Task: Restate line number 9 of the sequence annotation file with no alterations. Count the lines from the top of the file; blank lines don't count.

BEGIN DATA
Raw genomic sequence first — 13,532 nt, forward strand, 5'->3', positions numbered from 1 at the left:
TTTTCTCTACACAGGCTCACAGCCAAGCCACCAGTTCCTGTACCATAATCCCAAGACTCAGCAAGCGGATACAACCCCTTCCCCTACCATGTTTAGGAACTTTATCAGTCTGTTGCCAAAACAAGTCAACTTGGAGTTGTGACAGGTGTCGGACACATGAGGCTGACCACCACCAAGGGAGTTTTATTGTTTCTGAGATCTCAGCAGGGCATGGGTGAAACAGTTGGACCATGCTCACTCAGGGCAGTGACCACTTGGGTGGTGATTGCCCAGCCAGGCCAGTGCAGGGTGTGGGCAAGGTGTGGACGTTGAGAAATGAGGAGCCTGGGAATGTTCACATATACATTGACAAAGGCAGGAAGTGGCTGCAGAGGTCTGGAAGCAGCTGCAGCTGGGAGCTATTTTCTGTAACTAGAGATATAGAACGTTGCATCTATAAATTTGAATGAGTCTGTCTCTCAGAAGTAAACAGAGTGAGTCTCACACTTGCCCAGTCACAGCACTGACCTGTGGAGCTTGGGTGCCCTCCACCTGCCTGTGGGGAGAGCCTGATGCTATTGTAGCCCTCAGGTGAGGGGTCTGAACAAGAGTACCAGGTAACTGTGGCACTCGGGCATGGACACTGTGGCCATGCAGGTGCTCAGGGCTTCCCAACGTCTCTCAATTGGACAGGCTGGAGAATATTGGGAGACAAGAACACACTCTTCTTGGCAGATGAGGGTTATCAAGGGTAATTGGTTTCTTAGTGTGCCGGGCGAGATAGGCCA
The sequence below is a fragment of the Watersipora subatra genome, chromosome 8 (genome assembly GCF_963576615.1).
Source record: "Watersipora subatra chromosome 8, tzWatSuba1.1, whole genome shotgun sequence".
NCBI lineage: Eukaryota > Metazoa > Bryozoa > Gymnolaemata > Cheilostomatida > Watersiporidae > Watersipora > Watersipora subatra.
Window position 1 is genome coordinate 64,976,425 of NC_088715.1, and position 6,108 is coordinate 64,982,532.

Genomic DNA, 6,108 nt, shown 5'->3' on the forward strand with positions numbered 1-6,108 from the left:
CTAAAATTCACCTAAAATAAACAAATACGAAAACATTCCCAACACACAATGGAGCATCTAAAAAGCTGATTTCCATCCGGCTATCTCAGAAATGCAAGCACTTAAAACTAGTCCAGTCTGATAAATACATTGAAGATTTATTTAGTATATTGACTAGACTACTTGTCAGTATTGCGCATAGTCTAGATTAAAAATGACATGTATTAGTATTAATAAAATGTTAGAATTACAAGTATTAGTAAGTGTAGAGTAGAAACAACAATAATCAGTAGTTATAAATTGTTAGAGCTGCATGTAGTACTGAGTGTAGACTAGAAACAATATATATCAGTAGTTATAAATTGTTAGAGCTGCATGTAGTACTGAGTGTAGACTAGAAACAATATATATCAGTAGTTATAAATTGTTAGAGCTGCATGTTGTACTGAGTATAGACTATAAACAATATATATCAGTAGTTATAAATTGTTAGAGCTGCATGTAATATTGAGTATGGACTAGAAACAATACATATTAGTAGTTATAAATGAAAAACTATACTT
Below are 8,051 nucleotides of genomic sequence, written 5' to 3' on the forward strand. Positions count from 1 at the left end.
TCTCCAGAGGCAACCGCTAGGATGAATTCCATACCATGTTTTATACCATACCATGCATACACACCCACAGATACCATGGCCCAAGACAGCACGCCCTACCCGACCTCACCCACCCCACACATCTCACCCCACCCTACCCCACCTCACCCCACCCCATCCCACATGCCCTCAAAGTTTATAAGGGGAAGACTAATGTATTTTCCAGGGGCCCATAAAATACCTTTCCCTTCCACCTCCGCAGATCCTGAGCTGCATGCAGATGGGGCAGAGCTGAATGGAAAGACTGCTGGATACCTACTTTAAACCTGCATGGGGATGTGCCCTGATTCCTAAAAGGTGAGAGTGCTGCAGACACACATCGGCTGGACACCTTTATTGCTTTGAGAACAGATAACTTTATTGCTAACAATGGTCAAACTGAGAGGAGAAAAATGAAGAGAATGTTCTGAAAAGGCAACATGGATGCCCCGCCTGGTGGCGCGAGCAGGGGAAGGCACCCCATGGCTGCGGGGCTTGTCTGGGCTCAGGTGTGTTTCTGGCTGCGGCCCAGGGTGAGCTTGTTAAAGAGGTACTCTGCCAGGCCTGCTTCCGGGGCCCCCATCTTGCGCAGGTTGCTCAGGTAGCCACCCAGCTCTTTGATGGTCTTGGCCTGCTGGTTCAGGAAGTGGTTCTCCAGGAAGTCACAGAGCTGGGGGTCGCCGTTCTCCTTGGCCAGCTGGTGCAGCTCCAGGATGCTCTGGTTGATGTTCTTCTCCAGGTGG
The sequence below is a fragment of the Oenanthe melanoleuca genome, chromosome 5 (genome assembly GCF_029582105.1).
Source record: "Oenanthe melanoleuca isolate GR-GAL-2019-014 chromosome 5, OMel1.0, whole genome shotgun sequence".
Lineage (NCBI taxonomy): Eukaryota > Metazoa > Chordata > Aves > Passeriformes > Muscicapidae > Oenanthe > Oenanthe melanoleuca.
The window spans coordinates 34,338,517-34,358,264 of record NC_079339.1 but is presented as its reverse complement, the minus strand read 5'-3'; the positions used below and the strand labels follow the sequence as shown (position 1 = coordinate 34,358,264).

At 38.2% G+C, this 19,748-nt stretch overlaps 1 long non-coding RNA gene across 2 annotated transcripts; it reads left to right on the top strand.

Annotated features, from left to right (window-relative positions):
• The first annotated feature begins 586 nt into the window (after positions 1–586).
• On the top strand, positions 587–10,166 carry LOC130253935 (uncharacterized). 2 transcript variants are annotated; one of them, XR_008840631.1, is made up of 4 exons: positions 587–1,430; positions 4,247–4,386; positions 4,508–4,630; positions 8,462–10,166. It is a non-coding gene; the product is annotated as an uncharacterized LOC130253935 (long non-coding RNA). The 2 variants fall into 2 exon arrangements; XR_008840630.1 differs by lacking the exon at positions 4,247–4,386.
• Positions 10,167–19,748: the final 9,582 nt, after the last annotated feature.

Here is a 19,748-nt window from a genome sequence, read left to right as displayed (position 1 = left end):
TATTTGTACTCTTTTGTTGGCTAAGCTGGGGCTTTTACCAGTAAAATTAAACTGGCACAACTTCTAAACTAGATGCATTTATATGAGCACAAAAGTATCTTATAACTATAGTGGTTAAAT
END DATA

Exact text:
Below are 8,051 nucleotides of genomic sequence, written 5' to 3' on the forward strand. Positions count from 1 at the left end.